Putin’s choice, mocking Jesus and picking Blackpool over the Oscars
What do I think of the Sun on Sunday? It doesn't make me think.
The Russian elections take place against a backdrop of constant intimidation of those who dare to speak out against the country's slide into autocracy. This includes my father, Alexander Lebedev. The only Kremlin-operated institution that is yet to turn up at his door is the Russian army. The police, FSB, central bank apparatchiks, tax authorities, emissaries from the prosecutor general's office and even the fire brigade have been hounding him. They don't like the fact that, with Mikhail Gorbachev, he publishes Novaya Gazeta, the only opposition paper of any influence in the country, which has played an active role in rallying protesters. The Kremlin seems not to care about what prospective investors in Russia's economy will make of this. Nor does it care that, in the digital age, it is easier to generate international solidarity than ever before.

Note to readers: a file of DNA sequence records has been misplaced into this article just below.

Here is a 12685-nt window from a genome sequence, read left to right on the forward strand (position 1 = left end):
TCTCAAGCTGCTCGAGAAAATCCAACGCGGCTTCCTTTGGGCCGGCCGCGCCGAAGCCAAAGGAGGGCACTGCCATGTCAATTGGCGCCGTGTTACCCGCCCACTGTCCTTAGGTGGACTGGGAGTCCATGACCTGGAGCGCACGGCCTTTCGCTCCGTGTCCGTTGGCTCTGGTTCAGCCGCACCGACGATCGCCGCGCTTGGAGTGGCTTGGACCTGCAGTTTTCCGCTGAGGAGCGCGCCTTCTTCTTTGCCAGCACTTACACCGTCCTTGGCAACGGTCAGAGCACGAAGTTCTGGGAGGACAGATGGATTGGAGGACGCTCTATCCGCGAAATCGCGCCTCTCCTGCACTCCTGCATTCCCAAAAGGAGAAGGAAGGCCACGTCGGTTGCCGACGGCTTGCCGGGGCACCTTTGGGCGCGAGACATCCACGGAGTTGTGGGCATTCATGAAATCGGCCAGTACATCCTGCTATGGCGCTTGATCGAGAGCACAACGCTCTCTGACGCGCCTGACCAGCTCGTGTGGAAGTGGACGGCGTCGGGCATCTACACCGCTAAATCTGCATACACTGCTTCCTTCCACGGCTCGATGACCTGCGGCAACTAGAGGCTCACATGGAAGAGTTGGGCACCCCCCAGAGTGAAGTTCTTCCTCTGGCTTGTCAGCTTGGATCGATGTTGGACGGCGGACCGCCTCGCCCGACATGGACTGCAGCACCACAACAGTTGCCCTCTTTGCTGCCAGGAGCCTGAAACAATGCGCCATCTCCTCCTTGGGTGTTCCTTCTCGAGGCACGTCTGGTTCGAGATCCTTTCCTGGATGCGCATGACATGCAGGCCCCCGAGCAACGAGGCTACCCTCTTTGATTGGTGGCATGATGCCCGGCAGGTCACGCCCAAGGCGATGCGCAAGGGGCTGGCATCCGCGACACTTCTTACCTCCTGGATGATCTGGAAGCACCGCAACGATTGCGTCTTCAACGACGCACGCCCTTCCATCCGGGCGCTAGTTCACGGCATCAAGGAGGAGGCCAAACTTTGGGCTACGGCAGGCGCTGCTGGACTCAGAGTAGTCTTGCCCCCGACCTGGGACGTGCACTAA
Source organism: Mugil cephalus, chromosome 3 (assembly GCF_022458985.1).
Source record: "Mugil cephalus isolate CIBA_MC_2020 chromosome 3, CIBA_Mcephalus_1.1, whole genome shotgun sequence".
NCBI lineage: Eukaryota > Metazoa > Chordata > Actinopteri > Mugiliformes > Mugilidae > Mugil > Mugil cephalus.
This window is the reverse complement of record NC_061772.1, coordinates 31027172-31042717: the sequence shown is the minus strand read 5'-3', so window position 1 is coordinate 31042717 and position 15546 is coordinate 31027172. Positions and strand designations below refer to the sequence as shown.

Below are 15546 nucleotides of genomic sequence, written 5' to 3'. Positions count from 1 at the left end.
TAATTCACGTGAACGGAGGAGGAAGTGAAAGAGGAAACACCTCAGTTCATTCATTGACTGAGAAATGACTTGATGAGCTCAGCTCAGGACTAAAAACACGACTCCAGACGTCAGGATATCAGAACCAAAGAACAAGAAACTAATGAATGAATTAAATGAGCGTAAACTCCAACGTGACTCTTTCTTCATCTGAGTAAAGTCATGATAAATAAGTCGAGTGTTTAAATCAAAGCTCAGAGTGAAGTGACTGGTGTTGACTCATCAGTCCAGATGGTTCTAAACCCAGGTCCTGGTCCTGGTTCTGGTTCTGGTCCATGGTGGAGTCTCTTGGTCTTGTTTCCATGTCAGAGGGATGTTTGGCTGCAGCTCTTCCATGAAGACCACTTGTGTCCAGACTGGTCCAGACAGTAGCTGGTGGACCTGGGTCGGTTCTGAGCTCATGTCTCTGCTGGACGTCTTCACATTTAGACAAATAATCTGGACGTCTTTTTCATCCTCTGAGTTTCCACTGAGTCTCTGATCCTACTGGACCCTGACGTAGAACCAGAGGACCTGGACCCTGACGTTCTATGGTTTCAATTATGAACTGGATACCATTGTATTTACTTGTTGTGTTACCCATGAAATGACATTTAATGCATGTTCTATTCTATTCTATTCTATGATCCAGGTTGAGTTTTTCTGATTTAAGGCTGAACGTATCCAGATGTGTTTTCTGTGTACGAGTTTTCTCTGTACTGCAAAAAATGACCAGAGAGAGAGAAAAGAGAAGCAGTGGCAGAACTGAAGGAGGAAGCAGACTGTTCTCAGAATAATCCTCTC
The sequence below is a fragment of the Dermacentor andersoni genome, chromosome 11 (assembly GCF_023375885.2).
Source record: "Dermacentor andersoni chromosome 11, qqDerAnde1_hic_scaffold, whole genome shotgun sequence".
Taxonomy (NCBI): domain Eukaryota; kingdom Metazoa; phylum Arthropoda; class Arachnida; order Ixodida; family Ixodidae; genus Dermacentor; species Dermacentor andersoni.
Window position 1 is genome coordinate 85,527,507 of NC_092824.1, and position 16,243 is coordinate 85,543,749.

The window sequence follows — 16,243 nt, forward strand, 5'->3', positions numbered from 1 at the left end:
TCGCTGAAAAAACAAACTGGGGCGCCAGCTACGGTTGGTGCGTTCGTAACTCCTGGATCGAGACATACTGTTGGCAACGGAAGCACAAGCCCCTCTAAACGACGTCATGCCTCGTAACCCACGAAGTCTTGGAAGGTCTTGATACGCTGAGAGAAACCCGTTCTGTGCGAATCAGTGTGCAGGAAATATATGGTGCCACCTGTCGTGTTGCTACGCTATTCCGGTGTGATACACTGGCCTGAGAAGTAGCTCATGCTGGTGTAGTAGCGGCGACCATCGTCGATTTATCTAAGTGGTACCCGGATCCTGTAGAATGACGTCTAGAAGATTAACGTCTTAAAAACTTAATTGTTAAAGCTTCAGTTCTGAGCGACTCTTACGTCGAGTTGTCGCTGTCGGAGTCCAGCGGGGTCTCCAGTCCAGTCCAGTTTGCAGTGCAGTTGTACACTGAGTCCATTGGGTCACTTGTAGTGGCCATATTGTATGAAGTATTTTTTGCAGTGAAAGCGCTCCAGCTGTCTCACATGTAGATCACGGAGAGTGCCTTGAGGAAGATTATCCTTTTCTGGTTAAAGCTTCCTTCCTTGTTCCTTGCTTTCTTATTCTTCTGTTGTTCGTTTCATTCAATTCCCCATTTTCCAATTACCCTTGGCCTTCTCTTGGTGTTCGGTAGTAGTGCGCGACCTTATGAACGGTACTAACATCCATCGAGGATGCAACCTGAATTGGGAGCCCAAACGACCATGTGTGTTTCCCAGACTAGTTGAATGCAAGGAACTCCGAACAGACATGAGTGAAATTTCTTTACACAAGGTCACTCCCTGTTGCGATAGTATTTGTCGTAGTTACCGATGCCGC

It would be wrong, however, for western critics of the Kremlin to pretend there has been no progress in Russia. Compared with 20 years ago, many people's material wealth is vastly improved. Salaries are paid on time, pensions arrive and inflation has been kept down. This is what ordinary folk care about, more than reforming the institutions of the state, free elections or opening up Russia's economy. On top of that, Vladimir Putin faces no serious opposition movement. Nor is there any leader for democrats to rally round. That is why he will win. Once re-elected, Putin faces a fork in the road: political reform, fighting corruption and nurturing democracy; or tightening the screws and stifling freedoms. Which way will he turn?